SALT LAKE CITY, Utah (Ivanhoe Newswire) — Being hospitalized is a difficult and often traumatic experience for anyone, but for children, it can be especially challenging. They are forced to endure painful medical treatments, unfamiliar people and separation from their families. As a result, many children experience anxiety, depression, and other emotional challenges while in the hospital. But now, therapies that don’t involve any medications, needle pricks, or painful surgeries are helping kids heal.

This is more than just play time for little Emmett Bleyle.

Each song helps him heal.

Emmett’s mom, Rylie says, “Emmet’s official diagnosis is PMM2 congenital disorder of glycosylation.”

Rylie was told her baby boy would not live to his first birthday.

“They didn’t think he had another six months in him. And here we are.” Rylie says.

Five-year-old Emmett averages two to three hospital stays a month with a care team of more than 18 specialists. His mother believes a key to his survival is this … playing the piano.

Rylie says, “I started seeing Emmett when he was like 18 months old. He was so small, and he couldn’t sit up.”

Katie Lahue, Expressive therapist at Intermountain Primary Children’s Hospital believes music, dance, art, and play helps hospitalized kids through the physical, emotional, and psychological issues that come with illnesses and long hospital stays. “Music access is a different part of your brain than other modalities do. And so, through music and the arts, we’re able to accomplish different goals.”

Using music to motivate kids like Emmett to work on different developmental goals.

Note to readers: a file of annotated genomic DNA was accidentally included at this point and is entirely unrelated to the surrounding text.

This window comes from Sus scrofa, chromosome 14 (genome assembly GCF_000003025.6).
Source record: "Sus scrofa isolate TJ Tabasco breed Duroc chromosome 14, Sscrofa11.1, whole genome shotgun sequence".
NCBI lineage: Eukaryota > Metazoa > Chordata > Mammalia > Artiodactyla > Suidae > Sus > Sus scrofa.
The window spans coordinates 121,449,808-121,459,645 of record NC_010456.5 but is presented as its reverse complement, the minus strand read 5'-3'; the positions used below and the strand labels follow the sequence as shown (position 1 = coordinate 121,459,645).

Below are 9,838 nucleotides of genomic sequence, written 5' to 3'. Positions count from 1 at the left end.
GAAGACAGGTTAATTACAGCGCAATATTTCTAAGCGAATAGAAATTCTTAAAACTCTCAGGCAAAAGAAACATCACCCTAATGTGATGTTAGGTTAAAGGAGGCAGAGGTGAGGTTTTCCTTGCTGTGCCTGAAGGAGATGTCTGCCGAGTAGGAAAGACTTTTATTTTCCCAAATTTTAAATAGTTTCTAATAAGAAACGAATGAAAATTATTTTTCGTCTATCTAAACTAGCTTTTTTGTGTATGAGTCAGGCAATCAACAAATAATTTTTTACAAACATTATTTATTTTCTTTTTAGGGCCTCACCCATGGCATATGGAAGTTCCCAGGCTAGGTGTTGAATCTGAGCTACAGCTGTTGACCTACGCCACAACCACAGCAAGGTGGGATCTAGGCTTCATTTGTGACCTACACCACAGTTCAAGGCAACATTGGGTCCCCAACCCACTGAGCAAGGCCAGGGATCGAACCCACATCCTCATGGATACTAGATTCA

“and also, it’s a way for him to express, kind of, his process being here and a way for him to express how he’s feeling, what he’s going through.” (:08)

Eliana Rivera, Music Therapist at Intermountain Primary Children’s Hospital says, “Sometimes we can reach these kiddos better than other providers here in the hospital can.”

Studies show expressive therapies help children manage their pain and anxiety, boost immunity, and contribute to faster physical healing.

Rylie says, “Letting Emmett emotionally reset that way through dancing and through singing and through playing with instruments and things like that, I think that’s kind of reset his body to the point where we’ve walked away for some instances that we shouldn’t have.”

The magic of music, a powerful tool in helping kids like Emmett heal.

The music therapist at Intermountain also do something called legacy work. They talk to the parents, and work with them to create a song when their child is nearing their end of life. They play the song for the child, record it, creating a special memory for the parents.

Contributors to this news report include: Marsha Lewis, Producer; Roque Correa, Videographer, Editor.